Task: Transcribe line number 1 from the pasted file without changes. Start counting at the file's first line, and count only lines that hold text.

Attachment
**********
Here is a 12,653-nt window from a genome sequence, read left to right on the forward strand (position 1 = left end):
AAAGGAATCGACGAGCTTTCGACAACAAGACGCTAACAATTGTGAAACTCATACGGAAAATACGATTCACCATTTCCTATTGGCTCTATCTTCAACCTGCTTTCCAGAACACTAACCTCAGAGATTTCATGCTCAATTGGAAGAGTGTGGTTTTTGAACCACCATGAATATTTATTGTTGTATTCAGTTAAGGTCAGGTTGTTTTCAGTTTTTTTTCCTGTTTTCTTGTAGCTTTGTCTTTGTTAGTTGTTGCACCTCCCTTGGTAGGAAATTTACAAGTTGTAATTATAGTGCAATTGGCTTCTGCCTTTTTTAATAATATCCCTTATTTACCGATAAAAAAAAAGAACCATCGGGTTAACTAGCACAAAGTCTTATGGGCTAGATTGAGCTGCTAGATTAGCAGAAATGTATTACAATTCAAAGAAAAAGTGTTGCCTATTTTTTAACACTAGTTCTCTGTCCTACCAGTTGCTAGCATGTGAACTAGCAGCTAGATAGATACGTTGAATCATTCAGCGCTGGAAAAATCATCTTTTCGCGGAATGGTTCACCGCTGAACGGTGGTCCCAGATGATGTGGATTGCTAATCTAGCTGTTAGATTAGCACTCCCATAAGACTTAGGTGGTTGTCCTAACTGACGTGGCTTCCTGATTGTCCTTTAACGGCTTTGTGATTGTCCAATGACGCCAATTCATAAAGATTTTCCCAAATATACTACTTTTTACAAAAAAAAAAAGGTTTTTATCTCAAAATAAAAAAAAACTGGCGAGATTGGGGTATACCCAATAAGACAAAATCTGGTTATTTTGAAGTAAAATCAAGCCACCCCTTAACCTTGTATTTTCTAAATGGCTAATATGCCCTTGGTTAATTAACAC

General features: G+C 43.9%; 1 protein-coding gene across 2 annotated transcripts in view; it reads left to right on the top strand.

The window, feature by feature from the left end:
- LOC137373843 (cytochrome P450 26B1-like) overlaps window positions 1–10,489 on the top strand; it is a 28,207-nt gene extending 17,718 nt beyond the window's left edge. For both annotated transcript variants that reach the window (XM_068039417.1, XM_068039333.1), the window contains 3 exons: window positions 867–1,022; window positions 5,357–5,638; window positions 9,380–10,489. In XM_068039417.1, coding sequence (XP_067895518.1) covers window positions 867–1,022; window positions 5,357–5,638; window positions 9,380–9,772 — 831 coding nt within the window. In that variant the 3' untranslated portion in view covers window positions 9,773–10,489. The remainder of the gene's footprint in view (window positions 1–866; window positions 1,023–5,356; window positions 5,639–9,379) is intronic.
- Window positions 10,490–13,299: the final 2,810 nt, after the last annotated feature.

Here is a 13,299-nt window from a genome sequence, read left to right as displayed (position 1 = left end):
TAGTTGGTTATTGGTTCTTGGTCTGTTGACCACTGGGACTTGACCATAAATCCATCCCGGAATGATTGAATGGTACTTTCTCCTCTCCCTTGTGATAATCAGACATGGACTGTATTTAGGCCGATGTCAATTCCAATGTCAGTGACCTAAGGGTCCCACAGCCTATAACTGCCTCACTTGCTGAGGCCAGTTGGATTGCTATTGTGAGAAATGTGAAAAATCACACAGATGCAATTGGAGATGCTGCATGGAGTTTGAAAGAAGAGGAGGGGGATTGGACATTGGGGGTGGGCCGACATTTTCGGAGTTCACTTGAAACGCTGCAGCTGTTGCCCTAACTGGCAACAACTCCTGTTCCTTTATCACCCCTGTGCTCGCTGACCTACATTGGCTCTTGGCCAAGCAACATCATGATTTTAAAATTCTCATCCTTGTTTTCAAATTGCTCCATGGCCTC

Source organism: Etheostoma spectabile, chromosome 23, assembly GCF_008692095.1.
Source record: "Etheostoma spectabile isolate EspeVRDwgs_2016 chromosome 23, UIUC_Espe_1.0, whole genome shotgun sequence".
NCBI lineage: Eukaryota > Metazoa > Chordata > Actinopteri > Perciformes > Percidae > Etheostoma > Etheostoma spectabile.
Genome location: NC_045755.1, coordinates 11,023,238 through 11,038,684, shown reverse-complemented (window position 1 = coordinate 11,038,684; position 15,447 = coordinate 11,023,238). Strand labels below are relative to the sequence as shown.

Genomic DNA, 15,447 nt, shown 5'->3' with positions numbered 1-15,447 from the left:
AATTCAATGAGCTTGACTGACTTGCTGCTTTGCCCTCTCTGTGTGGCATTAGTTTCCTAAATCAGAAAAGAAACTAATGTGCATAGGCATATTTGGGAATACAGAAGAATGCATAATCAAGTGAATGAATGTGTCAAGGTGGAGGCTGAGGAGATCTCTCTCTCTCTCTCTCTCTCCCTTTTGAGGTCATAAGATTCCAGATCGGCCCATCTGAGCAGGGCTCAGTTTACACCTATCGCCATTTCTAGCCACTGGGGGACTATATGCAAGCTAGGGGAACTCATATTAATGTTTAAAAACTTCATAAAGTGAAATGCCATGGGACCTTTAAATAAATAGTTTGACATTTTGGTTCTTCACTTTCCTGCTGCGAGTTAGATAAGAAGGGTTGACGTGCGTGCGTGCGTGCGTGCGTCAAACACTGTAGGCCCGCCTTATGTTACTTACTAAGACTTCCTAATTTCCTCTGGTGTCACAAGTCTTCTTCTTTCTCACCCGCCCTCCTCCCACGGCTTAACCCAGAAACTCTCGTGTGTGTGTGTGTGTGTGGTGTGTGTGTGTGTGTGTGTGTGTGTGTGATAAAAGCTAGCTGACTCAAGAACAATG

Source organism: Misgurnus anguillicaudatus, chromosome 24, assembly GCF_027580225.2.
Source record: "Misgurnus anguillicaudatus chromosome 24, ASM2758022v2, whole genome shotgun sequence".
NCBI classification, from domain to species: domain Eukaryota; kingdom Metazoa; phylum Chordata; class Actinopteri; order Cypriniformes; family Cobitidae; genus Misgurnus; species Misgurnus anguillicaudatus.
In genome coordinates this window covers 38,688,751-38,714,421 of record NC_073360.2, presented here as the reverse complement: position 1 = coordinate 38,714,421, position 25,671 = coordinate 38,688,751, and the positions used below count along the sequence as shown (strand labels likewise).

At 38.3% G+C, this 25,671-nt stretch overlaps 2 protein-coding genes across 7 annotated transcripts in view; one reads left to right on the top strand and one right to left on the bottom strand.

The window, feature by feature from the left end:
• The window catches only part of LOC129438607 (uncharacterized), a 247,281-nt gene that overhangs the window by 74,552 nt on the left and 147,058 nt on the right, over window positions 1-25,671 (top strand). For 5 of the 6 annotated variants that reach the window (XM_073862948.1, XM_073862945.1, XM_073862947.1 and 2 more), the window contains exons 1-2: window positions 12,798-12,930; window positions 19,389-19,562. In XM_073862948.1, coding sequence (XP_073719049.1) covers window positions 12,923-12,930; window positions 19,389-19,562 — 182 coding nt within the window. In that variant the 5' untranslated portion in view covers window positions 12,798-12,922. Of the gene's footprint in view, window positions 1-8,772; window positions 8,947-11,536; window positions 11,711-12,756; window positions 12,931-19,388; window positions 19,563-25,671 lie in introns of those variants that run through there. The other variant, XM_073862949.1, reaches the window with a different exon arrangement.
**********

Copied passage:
Here is a 12,653-nt window from a genome sequence, read left to right on the forward strand (position 1 = left end):